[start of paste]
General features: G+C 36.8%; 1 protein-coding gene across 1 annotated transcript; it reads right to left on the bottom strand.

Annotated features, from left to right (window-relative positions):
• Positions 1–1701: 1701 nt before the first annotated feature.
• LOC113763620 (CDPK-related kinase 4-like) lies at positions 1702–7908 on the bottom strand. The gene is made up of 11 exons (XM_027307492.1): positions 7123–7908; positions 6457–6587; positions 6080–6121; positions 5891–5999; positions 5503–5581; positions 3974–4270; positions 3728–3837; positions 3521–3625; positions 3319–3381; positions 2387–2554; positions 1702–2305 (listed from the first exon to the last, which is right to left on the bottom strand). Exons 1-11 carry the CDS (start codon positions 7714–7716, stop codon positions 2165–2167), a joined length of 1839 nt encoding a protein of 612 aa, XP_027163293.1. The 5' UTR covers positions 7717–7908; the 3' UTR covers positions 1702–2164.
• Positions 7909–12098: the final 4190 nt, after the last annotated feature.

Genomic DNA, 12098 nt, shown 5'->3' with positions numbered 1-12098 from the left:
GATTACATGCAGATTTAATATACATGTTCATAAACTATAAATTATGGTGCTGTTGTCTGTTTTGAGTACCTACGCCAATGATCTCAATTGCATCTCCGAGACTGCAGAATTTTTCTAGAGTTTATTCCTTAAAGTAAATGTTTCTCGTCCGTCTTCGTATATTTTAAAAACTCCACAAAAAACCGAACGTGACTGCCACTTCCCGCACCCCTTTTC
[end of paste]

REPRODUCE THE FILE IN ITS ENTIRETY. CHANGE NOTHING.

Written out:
General features: G+C 36.8%; 1 protein-coding gene across 1 annotated transcript; it reads right to left on the bottom strand.

Annotated features, from left to right (window-relative positions):
• Positions 1–1701: 1701 nt before the first annotated feature.
• LOC113763620 (CDPK-related kinase 4-like) lies at positions 1702–7908 on the bottom strand. The gene is made up of 11 exons (XM_027307492.1): positions 7123–7908; positions 6457–6587; positions 6080–6121; positions 5891–5999; positions 5503–5581; positions 3974–4270; positions 3728–3837; positions 3521–3625; positions 3319–3381; positions 2387–2554; positions 1702–2305 (listed from the first exon to the last, which is right to left on the bottom strand). Exons 1-11 carry the CDS (start codon positions 7714–7716, stop codon positions 2165–2167), a joined length of 1839 nt encoding a protein of 612 aa, XP_027163293.1. The 5' UTR covers positions 7717–7908; the 3' UTR covers positions 1702–2164.
• Positions 7909–12098: the final 4190 nt, after the last annotated feature.

Genomic DNA, 12098 nt, shown 5'->3' with positions numbered 1-12098 from the left:
GATTACATGCAGATTTAATATACATGTTCATAAACTATAAATTATGGTGCTGTTGTCTGTTTTGAGTACCTACGCCAATGATCTCAATTGCATCTCCGAGACTGCAGAATTTTTCTAGAGTTTATTCCTTAAAGTAAATGTTTCTCGTCCGTCTTCGTATATTTTAAAAACTCCACAAAAAACCGAACGTGACTGCCACTTCCCGCACCCCTTTTC